What To Do At The Scene Of A Car Accident

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Being involved in a road or car accident can be traumatic whether or not any major damage or injuries occur. The trauma can be worsened for all the parties involved if proper steps aren’t taken directly after the accident to ensure everyone’s safety and wellbeing is taken care of.

So, what should you do if you are at the scene of a car accident in Cairns?

Before you do anything else, you should focus on being calm and assessing your injuries or those sustained by your passengers (if any). If medical attention isn’t required, and you can safely do so, move your vehicle out of the way of traffic and put your hazard lights on. The next crucial step is collecting details from the parties involved in the accident.

What Details Should Be Collected?

After a car accident it is important to take note of the following:

  • the date, time and location of the accident;
  • the names and contact details of any drivers or passengers involved in the accident;
  • the insurance details of any drivers involved (the insurance company name is usually sufficient); and
  • the make, model and registration of any vehicles involved.

What About Witnesses?

If there were any witnesses to the accident you should collect their details as well. This includes:

  • the name/s of any witnesses
  • their contact details; and
  • their involvement in the accident (i.e. if they were a pedestrian, unaffected driver or someone in a nearby building or bus stop).

Witnesses can be crucial in helping to ascertain how the accident occurred and, therefore, who was at fault, so any extra information (particularly from an unbiased party) will be beneficial.

Should I take photos?

Photo evidence can help create a clear picture of what has occurred. They can be particularly useful to the insurer who will be assessing your claim. If it is appropriate and safe to do so, you should try to take photos of:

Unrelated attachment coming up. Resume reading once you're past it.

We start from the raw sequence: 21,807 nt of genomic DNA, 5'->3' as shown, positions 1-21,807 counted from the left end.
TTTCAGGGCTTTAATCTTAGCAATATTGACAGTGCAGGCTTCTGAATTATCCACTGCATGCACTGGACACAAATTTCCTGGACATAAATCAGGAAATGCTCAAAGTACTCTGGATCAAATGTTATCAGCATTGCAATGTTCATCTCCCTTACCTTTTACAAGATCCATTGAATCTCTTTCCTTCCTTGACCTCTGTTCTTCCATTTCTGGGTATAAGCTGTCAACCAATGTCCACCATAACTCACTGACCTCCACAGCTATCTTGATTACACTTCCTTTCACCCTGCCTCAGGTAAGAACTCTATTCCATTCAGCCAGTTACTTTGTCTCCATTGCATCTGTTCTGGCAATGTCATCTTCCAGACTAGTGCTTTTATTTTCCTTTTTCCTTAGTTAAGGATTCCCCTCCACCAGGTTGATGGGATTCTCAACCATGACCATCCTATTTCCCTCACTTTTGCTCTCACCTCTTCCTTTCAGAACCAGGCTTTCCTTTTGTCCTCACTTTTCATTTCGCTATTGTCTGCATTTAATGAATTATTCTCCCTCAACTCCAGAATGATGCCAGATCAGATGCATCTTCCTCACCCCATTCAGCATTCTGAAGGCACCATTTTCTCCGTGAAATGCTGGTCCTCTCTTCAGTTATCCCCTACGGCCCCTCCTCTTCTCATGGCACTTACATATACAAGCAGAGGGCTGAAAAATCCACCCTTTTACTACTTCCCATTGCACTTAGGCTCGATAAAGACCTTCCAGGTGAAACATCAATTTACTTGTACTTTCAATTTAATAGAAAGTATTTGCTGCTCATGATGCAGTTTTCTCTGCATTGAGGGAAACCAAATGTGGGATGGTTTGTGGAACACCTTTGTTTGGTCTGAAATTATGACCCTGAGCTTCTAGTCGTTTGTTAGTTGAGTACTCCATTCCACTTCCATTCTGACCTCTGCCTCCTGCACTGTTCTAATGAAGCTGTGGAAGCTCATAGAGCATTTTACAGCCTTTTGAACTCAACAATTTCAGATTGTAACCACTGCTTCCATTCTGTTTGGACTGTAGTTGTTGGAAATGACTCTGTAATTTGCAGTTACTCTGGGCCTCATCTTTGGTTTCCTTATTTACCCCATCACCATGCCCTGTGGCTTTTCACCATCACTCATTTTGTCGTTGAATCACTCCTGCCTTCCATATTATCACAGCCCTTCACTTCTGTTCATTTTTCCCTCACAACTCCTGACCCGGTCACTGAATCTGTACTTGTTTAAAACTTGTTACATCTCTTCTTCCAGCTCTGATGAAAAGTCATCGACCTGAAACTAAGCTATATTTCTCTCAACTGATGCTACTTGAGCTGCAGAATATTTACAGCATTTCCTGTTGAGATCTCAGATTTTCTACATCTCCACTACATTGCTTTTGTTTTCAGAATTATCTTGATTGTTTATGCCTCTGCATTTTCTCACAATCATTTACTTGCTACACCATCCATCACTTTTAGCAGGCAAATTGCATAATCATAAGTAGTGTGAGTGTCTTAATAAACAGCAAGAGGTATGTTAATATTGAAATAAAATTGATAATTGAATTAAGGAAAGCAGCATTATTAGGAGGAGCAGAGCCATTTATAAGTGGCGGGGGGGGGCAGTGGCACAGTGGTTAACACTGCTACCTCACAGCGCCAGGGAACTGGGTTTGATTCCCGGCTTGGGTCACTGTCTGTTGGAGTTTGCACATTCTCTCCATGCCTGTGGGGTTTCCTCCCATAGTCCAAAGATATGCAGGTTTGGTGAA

• the entire scene of the accident;
  • skid marks caused by the tyres of the vehicle/s involved;
  • the direct impact on your vehicle and any damage to your vehicle;
  • any other property (public or private) that was damaged;
  • any injuries you or your passenger/s have sustained; and
  • any road signs or traffic lights that should have been observed.

Try to take multiple photos from various angles.

Do I Need To Inform The Police?

If the accident was serious, the Police may be required to assist with directing traffic or attending to hazard reduction. They may also need to conduct an investigation to determine the cause of the accident. An investigation is usually only likely to occur if:

  • someone was killed or injured as a result of the accident;
  • it is believed that one or more of the drivers is under the influence of alcohol or drugs;
  • property has been damaged; and/or
  • one or more of the parties involved in the accident does not stop or fails to exchange information.

The Police do not need to attend the crash site if unless any of the above has occurred.

When Should I Contact My Insurer?

No matter what the severity of the accident is, you should let your insurer know. Be sure to pass on all of the details you have collected from the other parties that were involved as well as any photos or videos you took at the scene of the accident.

If you incur any expenses (such as medical expenses or car repairs) as a result of the accident be sure to keep your receipts as may be reimbursed by your insurer or the insurer of the other party.

If you have been in a car accident and need advice on the next steps, our car accident lawyers in Cairns can assist.